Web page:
About Pollinating Agents

Pollination is the process of transfer of pollen from the anthers (male part) of a flower to the stigma (female part) of the flower through which fertilization is achieved. Pollination is a vital step in reproduction of flowering plants to obtain viable seeds.

Methods of Pollination

Self Pollination: The transfer of pollen from the anther to stigma of the same flower or same plant is self pollination.

Cross Pollination:  The transfer of pollen from the anther of one plant to the stigma of another plant of same species through natural agents, is called cross pollination.

The transfer of pollen between anther and stigma is accomplished by various agents. These agents could be living organisms (bees and butterflies) or natural agents (wind and water). Living organisms are the more numerous of pollinators and honey bees (social and solitary), wasps, flies, moths, butterfly, birds, bats and animals are the most common agents of pollination. Other pollination agents such as wind and water also contribute to cross pollination.

Living agents cause pollination to take place during the collection of nectar or pollen as food. The aim of the animals is not to facilitate pollination, but to derive nutrition. Pollination takes place as a happy side effect of their foraging. Almost 80% of food crops, medicinal plants, commercial and fuel plants and fodder plants require pollination to propagate their species. Without pollinators, these plant species would not be able to produce viable seeds and hence would be go extinct. Once the plant dies out, all organisms that are dependent on that plant species would suffer as well.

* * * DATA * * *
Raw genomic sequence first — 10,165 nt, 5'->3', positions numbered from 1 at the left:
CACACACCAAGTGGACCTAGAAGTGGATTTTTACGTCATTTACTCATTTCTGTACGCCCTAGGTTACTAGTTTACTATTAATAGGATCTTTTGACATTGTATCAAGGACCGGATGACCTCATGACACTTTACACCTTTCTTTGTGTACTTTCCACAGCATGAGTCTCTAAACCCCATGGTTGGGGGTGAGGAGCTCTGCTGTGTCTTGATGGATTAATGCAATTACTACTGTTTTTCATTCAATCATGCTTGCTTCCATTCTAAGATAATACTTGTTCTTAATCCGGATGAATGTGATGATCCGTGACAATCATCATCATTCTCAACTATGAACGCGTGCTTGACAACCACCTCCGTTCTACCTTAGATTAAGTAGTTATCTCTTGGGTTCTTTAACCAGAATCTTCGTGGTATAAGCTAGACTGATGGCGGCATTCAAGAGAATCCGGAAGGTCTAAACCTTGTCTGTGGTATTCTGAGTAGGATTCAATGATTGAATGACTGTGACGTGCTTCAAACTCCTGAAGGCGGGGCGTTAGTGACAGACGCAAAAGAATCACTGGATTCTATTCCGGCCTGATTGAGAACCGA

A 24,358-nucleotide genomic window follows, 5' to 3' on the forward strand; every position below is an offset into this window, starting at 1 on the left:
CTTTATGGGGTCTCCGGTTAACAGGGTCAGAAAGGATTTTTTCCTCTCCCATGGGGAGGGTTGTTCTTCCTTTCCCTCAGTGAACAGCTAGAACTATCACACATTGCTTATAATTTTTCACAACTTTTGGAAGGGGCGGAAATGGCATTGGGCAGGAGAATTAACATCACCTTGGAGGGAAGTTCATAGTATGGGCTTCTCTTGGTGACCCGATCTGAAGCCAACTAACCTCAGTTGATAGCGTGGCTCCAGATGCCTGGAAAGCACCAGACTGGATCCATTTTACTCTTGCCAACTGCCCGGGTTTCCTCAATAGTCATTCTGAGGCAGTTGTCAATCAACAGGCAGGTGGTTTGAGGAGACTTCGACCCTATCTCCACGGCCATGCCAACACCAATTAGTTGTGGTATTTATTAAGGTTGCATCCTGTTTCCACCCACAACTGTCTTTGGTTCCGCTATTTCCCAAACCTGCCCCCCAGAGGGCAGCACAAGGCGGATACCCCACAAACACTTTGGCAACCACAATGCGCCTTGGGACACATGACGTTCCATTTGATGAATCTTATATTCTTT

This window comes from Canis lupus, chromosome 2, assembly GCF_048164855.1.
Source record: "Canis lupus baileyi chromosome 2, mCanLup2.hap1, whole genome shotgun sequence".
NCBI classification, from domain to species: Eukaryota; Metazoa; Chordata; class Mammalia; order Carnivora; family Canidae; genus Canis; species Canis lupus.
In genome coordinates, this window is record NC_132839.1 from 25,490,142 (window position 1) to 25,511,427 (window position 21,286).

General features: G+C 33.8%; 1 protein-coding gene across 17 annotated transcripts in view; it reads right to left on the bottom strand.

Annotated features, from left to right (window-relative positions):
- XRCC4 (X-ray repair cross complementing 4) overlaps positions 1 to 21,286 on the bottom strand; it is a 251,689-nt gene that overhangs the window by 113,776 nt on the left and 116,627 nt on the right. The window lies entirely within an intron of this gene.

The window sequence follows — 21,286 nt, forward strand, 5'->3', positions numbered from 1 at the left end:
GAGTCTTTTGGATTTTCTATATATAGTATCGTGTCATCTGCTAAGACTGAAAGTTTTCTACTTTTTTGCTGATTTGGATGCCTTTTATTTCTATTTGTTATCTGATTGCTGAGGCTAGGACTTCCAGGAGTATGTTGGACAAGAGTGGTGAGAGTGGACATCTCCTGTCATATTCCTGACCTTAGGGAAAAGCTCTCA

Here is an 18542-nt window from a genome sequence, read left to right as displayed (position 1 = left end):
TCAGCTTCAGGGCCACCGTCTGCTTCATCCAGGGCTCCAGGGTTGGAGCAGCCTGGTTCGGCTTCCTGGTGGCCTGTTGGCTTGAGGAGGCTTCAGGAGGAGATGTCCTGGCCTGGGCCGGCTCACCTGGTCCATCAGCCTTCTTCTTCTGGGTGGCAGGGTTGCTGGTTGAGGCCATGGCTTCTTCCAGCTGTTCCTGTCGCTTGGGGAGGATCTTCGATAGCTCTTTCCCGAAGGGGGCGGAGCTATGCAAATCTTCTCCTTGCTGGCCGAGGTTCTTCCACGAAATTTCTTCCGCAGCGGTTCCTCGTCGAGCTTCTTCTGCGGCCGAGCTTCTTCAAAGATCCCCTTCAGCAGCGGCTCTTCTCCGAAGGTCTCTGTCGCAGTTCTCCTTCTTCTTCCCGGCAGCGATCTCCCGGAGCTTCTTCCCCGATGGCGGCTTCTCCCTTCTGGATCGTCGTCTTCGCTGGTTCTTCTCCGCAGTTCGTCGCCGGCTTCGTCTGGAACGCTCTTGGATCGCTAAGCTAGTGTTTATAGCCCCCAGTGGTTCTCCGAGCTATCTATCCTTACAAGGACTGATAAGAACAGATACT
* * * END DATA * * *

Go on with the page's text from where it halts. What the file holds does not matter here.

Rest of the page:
Artificial Pollination: Also called mechanical or hand pollination is practiced by farmers to increase fruit setting in crops such as apple, vanilla and sunflower.

Pollinators provide an essential ecosystem service. Indeed, approximately 80% of all flowering plant species are pollinated by animals, including vertebrates and mammals – but the main pollinators are insects. Pollinators such as bees, birds and bats affect 35% of the world’s crop production, increasing outputs of 87 of the leading food crops worldwide, as well as many plant-derived medicines. Pollination is critical for food production and human livelihoods, and directly links wild ecosystems with agricultural production systems. In medium elevation wet evergreen forest of the Western Ghats, Apis bees contributed to the pollination of 18% of 86 species of trees, and 22% of the understory shrubs (Devy & Davidar 2003, 2006).


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